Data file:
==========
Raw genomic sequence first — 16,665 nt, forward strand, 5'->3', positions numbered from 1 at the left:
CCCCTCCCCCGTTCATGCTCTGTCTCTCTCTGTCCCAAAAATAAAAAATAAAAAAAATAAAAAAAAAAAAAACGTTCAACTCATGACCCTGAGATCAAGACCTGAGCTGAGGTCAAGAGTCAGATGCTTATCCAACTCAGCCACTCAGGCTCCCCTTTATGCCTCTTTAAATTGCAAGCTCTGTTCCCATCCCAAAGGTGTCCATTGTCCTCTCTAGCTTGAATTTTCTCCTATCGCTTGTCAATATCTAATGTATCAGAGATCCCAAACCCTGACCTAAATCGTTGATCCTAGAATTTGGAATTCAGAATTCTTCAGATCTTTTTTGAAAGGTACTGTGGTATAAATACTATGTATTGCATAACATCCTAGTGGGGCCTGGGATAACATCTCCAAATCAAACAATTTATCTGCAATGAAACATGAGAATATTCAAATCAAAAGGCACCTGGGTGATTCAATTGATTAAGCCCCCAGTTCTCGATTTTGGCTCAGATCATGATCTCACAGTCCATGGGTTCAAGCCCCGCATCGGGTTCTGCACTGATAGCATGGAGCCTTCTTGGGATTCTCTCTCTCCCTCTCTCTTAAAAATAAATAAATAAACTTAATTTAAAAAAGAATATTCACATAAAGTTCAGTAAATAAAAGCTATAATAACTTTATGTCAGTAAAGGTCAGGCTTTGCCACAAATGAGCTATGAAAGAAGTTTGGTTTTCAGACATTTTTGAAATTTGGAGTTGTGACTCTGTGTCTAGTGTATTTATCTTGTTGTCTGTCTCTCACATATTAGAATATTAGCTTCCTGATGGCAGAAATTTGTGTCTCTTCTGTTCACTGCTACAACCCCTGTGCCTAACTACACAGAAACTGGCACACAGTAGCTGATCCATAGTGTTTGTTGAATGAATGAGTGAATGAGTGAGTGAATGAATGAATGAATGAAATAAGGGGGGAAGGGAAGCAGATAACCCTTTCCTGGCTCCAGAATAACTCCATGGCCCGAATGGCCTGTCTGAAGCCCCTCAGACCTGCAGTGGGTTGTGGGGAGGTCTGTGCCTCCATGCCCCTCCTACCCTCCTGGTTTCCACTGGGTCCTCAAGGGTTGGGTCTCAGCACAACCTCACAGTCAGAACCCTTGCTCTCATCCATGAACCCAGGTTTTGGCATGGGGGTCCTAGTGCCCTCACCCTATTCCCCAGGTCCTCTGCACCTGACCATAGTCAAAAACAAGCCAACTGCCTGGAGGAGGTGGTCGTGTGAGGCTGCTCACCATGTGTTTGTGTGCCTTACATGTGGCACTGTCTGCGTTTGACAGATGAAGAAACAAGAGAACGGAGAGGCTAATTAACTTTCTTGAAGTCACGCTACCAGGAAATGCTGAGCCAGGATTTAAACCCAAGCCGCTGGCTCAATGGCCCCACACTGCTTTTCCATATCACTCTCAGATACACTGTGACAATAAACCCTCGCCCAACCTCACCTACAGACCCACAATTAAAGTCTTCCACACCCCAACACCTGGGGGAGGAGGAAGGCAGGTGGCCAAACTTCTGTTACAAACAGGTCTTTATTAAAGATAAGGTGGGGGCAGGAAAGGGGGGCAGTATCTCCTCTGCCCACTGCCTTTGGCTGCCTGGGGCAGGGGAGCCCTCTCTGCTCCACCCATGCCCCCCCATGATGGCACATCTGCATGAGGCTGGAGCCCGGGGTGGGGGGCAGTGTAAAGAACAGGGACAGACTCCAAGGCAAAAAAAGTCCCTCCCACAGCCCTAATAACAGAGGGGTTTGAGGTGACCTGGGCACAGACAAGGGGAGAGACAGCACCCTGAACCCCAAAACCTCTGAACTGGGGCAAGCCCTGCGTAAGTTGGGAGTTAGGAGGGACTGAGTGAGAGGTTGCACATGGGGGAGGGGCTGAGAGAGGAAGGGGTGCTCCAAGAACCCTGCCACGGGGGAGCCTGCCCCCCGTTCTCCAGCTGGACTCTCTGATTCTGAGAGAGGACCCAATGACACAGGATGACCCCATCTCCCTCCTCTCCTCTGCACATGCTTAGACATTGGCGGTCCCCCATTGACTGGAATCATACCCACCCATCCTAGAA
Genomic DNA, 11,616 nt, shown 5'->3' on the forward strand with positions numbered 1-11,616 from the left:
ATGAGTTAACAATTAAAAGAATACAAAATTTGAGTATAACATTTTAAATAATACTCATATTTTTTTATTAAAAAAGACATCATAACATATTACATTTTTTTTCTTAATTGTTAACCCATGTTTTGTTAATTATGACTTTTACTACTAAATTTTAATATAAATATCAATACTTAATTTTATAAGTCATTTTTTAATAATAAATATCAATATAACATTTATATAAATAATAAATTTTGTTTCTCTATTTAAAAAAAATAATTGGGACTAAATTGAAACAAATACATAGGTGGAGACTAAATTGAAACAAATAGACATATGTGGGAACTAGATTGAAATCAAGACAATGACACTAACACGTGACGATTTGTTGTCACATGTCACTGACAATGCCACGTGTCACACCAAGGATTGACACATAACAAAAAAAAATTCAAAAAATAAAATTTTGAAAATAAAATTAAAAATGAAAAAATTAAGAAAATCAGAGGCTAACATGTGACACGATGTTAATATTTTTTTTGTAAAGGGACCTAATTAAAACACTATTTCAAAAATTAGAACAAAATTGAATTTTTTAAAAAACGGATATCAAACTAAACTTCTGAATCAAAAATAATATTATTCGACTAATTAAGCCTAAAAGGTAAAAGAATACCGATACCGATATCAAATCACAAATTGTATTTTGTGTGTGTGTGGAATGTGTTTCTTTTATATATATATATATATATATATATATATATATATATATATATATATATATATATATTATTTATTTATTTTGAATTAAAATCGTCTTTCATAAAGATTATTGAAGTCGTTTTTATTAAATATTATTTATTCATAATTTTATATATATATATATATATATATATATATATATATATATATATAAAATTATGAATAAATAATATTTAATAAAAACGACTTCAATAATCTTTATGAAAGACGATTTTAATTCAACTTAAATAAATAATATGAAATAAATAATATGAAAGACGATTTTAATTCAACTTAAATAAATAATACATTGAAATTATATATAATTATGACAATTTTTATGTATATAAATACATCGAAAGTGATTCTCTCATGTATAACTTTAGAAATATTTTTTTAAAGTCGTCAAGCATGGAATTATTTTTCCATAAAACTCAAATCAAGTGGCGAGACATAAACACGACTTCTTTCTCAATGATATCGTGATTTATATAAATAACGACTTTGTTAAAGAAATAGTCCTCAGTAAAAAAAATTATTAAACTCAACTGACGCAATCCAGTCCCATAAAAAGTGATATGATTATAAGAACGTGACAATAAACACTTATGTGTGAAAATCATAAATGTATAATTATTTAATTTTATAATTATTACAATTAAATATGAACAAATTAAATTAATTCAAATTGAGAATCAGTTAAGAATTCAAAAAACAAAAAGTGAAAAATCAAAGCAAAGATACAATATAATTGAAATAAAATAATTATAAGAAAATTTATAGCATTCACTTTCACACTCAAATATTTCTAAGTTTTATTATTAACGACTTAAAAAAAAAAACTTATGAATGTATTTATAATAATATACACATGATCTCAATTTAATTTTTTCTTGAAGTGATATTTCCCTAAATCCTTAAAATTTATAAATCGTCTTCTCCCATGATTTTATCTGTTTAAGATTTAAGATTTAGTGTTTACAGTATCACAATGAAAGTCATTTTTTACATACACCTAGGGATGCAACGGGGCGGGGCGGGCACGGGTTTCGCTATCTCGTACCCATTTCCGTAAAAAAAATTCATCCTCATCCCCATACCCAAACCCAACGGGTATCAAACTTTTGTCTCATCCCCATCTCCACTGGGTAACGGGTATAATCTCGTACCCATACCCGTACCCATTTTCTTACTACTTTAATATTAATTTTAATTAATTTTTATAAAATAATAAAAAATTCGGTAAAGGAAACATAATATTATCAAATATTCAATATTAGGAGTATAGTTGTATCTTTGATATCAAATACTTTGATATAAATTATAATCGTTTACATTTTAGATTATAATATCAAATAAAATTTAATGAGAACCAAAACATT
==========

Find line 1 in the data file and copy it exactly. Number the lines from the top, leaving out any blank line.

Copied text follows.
Raw genomic sequence first — 16,665 nt, forward strand, 5'->3', positions numbered from 1 at the left: